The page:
Any negatives to making many writes to EEPROM frequently?

I’m trying to record the state of relays through power loss (which is usually unplanned) and reset. As a result anytime the state of a relay is changed, it is also written to EEPROM and fetched in setup(). Does this negatively impact the EEPROM or anything like that if the relay states are changed frequently? Is there a better way to accomplish state retention during power loss/reset?

@DriftingShadows, assuming you are referring to a Particle device, the EEPROM is actually emulated with flash memory. Flash has a limited write cycle lifetime vs real EEPROM. Luckily, some clever wear-levelling code is used by Particle to extend the life of the flash memory used. However, how often are you expecting to change relay states?

@peekay123 Yep sorry, more specifically I was referring to the Photons. They’re being used in a heating scenario where relays will be toggled as temperature goes above a set temperature and dips below. I havn’t tested in production environments unfortunately, but at a guess worst case I’ll say 100 times per day.

@DriftingShadows, How many bytes would you be writing to the EEPROM on each write?

@peekay123 The relay state would either be a 1 or 0. So 4 bytes for int? Or would changing it to 1 byte be better.

@DriftingShadows, So worst case for you looks something like (@peekay123 correct me if I’m wrong) :

Assuming flash MTBF is about 100k writes…

2047 bytes of flash / 4 bytes per write = 500 writes (to fill the EEPROM)

100k max writes to each flash byte * 500 writes to fill EEPROM = 50M writes till flash fails.

50M / 100 max writes per day = 500,000 days = 1369 years until flash fails.

Is this assuming I havn’t used any other of the EEPROM’s memory? Additionally, according to your calculations if I change the writes to 1 byte instead of 4 it’ll improve the life span too?

Just wanted to mention it might be worthwhile looking into retained variables using a small button cell battery.

@DriftingShadows, yes, you are correct that I was only using 4 bytes because that was your estimated storage usage. If you write more than 4 bytes, or write more often than 100 times/day, then the usable life will be less. However, even at 10 times the usage, the lifespan is over 136 years. I don’t think the hardware will last that long… but then again, there are no electrolytic caps on the Photon which, in my experience, have blown on some ancient servers I used to work on (otherwise they may have run forever.)

I am working on a similar project where I want to track relay state even after power outage. In my case, I am going to use an external FRAM because the wear life is 1M+ writes (10 times more than most EEPROM.) Or as @Moors7 suggested, check out Backup RAM. Backup RAM shouldn’t suffer from wear but it does require a battery on VBAT to retain variables between power outages. You can use a small CR2032 or similar battery.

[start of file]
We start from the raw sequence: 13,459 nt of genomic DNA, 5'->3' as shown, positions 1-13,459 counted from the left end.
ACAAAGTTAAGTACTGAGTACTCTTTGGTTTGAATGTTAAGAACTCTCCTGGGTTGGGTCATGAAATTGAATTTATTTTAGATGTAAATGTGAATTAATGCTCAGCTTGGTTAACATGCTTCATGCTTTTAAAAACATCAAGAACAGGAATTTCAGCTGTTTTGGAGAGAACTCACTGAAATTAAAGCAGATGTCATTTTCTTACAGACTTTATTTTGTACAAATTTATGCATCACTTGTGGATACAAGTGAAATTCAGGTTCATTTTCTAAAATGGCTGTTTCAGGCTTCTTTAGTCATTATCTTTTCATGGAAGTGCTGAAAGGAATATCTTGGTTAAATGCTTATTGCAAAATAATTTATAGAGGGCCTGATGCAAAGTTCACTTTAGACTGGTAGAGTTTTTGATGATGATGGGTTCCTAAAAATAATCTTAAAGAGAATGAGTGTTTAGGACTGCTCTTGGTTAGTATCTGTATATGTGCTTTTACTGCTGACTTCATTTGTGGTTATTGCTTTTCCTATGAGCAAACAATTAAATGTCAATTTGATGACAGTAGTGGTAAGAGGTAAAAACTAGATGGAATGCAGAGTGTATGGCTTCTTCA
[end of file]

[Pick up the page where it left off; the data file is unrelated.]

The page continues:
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As @ninjatill points out, the wear leveling algorithm in the DeviceOS ensures the emulated EEPROM will last well beyond your product’s lifetime in your case. Nonetheless, @ninjatill does a great job of explaining your different options. Note that FRAM is available in both I2C and SPI versions and some folks have used a rechargeable CR2032 battery to power the retained RAM (and RTC) in the Photon during power loss. However, with proper hardware design and good exception handling in your code, the emulated EEPROM method is a good approach.

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Question: Is the 100K MTBF for flash failure based on writing sectors or individual bytes? If sectors, how big are the sectors in this design? Also if sectors, does the wear leveling algorithm take this into account?

I do not have all the details for wear leveling. My calcs were rather crude and just assumed bytes.

IIRC there are two sectors/pages (one 16K and another somewhat bigger one) and the 2K EEPROM space is relocated across these pages till the availabe free cells are exhausted which then leads to a page switch and erasure of the full page.

Consequently you can expect a lot more rewrite cycles than you’d expect with flash otherwise.

But if you want to know more, there are already some threads in this forum that explain it in more detail.

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Thanks everyone for the help!

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